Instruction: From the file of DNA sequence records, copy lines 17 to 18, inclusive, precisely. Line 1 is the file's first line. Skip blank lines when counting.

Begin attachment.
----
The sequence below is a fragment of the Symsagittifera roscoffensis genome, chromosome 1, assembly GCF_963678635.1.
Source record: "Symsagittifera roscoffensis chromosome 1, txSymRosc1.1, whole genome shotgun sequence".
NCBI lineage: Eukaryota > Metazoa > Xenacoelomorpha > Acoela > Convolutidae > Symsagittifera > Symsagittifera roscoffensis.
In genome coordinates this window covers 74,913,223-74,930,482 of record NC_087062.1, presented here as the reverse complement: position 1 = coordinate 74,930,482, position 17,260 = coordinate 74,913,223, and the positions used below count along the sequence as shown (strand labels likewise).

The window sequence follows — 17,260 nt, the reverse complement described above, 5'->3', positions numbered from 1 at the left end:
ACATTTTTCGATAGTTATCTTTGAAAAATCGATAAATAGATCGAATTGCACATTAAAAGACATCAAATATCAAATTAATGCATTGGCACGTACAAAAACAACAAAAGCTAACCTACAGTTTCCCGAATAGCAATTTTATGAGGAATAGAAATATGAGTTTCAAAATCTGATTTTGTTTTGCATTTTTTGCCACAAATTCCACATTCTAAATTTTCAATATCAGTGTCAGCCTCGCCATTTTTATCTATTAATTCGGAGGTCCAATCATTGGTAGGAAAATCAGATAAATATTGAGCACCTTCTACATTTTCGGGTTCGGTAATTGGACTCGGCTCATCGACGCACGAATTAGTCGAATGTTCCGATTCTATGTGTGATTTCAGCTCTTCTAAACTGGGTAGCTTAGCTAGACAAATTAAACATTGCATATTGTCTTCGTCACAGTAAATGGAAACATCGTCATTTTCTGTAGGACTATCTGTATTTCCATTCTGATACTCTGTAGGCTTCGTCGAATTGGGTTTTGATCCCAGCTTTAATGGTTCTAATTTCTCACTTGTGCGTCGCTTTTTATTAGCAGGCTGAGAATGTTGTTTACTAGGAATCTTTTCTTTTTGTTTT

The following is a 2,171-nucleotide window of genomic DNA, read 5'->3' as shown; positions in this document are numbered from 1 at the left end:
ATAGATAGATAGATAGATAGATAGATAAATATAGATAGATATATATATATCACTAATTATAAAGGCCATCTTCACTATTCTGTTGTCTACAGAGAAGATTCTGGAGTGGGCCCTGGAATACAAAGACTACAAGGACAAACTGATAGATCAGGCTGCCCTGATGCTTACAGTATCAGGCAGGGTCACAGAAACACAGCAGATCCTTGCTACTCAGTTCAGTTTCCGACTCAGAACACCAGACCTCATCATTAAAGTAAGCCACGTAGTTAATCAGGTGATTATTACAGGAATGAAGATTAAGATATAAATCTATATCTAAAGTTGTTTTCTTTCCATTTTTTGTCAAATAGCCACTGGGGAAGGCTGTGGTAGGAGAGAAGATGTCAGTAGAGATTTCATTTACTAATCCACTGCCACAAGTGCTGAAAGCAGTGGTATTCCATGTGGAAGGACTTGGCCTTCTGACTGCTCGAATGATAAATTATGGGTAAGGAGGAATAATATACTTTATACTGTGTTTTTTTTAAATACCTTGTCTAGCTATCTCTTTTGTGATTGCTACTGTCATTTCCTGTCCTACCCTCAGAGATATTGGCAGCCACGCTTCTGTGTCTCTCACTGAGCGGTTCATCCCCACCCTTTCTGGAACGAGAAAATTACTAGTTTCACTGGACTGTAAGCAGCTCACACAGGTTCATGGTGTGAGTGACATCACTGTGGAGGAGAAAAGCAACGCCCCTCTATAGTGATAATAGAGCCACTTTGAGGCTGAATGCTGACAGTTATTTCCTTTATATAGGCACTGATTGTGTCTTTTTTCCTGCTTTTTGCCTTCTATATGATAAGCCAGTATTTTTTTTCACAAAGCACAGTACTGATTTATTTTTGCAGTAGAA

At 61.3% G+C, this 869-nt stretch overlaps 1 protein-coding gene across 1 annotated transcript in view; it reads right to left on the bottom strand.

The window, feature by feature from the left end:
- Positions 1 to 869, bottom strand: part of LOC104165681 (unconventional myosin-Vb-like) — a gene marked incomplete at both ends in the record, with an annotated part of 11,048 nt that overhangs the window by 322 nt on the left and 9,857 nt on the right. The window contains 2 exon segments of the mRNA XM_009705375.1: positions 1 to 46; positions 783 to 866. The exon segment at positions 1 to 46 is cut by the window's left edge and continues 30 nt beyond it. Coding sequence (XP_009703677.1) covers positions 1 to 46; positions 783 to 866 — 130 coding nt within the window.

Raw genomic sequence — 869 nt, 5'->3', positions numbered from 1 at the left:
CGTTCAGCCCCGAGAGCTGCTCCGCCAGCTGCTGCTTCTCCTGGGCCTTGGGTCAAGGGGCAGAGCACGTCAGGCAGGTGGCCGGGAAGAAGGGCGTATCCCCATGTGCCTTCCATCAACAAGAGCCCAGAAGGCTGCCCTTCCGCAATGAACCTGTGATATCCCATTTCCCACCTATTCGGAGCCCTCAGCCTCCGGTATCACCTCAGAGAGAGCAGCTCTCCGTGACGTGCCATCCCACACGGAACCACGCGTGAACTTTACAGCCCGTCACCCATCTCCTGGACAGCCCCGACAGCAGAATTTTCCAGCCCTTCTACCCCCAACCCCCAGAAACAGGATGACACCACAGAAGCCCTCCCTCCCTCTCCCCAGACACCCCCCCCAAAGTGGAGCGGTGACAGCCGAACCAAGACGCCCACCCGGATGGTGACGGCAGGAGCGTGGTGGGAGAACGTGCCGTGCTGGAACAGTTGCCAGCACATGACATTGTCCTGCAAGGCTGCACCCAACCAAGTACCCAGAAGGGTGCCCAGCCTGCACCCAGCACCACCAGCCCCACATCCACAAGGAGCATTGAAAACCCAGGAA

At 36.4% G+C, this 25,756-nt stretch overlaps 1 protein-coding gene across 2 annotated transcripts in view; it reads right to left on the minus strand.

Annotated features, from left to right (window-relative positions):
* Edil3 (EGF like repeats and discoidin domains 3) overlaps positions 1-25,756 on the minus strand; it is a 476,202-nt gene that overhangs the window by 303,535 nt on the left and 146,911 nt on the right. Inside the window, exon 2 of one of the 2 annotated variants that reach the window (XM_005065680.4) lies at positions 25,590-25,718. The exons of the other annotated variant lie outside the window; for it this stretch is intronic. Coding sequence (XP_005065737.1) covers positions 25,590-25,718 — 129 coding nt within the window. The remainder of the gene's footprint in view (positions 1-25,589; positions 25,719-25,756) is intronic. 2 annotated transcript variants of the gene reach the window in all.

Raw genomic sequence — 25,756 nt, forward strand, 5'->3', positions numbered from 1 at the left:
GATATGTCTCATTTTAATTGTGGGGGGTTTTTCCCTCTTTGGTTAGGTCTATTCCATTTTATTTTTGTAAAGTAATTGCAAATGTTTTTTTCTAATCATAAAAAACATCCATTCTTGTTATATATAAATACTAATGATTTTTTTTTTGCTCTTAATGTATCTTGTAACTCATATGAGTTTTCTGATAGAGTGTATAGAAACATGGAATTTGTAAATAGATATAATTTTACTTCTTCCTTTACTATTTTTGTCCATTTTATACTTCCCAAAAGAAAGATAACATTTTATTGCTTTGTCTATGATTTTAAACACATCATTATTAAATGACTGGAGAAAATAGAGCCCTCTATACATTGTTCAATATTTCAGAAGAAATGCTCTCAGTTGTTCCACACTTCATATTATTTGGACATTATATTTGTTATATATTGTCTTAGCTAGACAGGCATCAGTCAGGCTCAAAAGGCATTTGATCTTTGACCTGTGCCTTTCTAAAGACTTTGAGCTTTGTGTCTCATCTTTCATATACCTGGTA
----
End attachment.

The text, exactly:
Raw genomic sequence — 25,756 nt, forward strand, 5'->3', positions numbered from 1 at the left:
GATATGTCTCATTTTAATTGTGGGGGGTTTTTCCCTCTTTGGTTAGGTCTATTCCATTTTATTTTTGTAAAGTAATTGCAAATGTTTTTTTCTAATCATAAAAAACATCCATTCTTGTTATATATAAATACTAATGATTTTTTTTTTGCTCTTAATGTATCTTGTAACTCATATGAGTTTTCTGATAGAGTGTATAGAAACATGGAATTTGTAAATAGATATAATTTTACTTCTTCCTTTACTATTTTTGTCCATTTTATACTTCCCAAAAGAAAGATAACATTTTATTGCTTTGTCTATGATTTTAAACACATCATTATTAAATGACTGGAGAAAATAGAGCCCTCTATACATTGTTCAATATTTCAGAAGAAATGCTCTCAGTTGTTCCACACTTCATATTATTTGGACATTATATTTGTTATATATTGTCTTAGCTAGACAGGCATCAGTCAGGCTCAAAAGGCATTTGATCTTTGACCTGTGCCTTTCTAAAGACTTTGAGCTTTGTGTCTCATCTTTCATATACCTGGTA